sundown for the year

“Last Hour of the Day” by T. C. Steele

In the garden the dry rustle of leaves, stirred by the breeze, has taken the place of the insect music of only a month ago. Most of the crickets are gone. The clock of their little lives has run down, never to be rewound. At sunset, the breeze dies. All sounds are low or short or subdued. This is the sundown of the day and the month. It is sundown for the year as well.
~ Edwin Way Teale
(Circle of the Seasons: The Journal of a Naturalist’s Year)

on the morning of the month’s first day

4.30.22 ~ tulips in my garden

But May is a month to be enjoyed, not coldly discussed, and enthusiasm should thrill to the very finger-tips of every one who, on the morning of the month’s first day, hears the thrush, grosbeak, oriole, and a host of warblers as they great the rising sun. And rest assured, dear startled reader, that unless you are astir before the sun is fairly above the horizon you will never know what bird-music really is. It is not alone the mingled voices of a dozen sweet songsters; for the melody needs the dewy dawn, the half-opened flowers, the odor-laden breeze that is languid from very sweetness, and a canopy of misty, rosy-tinted cloud, to blend them to a harmonious whole, and so faintly foreshadow what a perfected world may be.
~ Charles Conrad Abbott
(Days Out of Doors)

harvest’s song

“The Harvest” by Camille Pissarro

She’ll come at dusky first of day,
White over yellow harvest’s song.
Upon her dewy rainbow way
She shall be beautiful and strong.
The lidless eye of noon shall spray
Tan on her ankles in the hay,
Shall kiss her brown the whole day long.

I’ll know her in the windrows, tall
Above the crickets of the hay.
I’ll know her when her odd eyes fall,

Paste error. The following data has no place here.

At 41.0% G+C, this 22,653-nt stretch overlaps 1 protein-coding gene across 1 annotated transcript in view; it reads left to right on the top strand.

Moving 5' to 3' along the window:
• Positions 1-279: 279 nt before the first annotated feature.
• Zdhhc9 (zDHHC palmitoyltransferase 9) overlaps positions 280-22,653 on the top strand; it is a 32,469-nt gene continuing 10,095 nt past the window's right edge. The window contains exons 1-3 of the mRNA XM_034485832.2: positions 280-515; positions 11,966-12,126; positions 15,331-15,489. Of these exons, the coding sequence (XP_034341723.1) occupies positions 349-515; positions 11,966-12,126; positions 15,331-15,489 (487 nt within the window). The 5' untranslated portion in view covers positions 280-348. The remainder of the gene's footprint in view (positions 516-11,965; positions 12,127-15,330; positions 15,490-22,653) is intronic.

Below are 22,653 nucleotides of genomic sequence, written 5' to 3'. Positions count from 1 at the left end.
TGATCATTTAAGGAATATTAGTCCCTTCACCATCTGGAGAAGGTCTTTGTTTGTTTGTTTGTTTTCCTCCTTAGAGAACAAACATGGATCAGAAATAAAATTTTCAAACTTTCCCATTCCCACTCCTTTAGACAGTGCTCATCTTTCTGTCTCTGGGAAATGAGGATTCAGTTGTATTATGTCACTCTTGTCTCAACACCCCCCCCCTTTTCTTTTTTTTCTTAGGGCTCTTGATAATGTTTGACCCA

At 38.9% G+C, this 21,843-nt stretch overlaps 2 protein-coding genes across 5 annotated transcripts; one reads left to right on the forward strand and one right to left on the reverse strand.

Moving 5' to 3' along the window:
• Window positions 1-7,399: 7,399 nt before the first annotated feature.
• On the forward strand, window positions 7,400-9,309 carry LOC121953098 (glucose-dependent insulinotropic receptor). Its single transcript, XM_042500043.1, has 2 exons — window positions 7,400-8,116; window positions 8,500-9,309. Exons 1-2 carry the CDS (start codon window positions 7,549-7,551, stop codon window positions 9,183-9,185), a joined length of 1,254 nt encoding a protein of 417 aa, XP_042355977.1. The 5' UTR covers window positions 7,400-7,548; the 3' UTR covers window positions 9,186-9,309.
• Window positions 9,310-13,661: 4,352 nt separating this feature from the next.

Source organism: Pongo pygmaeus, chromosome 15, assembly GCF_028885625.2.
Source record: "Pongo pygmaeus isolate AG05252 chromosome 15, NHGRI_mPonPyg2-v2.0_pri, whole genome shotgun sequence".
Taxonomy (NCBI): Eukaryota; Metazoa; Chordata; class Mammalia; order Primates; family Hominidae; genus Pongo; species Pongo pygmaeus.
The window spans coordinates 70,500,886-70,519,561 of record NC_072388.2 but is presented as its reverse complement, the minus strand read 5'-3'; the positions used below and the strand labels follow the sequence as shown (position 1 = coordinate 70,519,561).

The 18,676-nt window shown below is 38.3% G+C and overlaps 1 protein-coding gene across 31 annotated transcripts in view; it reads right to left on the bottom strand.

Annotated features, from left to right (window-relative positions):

One May-blue, one November-grey.
I’ll watch her from the red barn wall
Take down her rusty scythe, and call,
And I will follow her away.

~ Francis Ledwidge
(August)

sudden burst of brightness

“The Time of the Lilacs” by Sophie Gengembre Anderson

The explosion of May-blossom, sunlight, and burgeoning life needs expression at this time, when workday commonplaces can be thrown to the four winds and the bright joy of living can bubble up within us with natural ecstasy. All who have waited at dawn to welcome in summer have felt the sudden burst of brightness that ignites the deep happiness of the living earth as the sun rises.
~ Caitlín Matthews
(The Celtic Spirit: Daily Meditations for the Turning Year)

Happy May Day!

the first touch of winter

“At the First Touch of Winter, Summer Fades Away”
by Valentine Cameron Prinsep

The days move more swiftly now, too, with late dawns and early dusks. The days march toward the winter solstice like a winter farmhand with the wind at his back. And the long nights become the sleep of the earth itself, the rest, the waiting. The fox barks in the night, in the glitter of winter starlight. The deer shelter in the hemlock thickets on the mountain. The woodchuck sleeps, breathing only once in five minutes. And that hurrying wind whistles in the naked maples. November is at hand. This is the hurrying, impatient wind of winter that I hear in the night.
~ Hal Borland
(Hal Borland’s Book of Days)

a little stardust caught

“Field of Corn” by Louis Valtat

The true harvest of my daily life is somewhat as intangible and indescribable as the tints of morning or evening. It is a little stardust caught, a segment of the rainbow which I have clutched.
~ Henry David Thoreau
(Walden)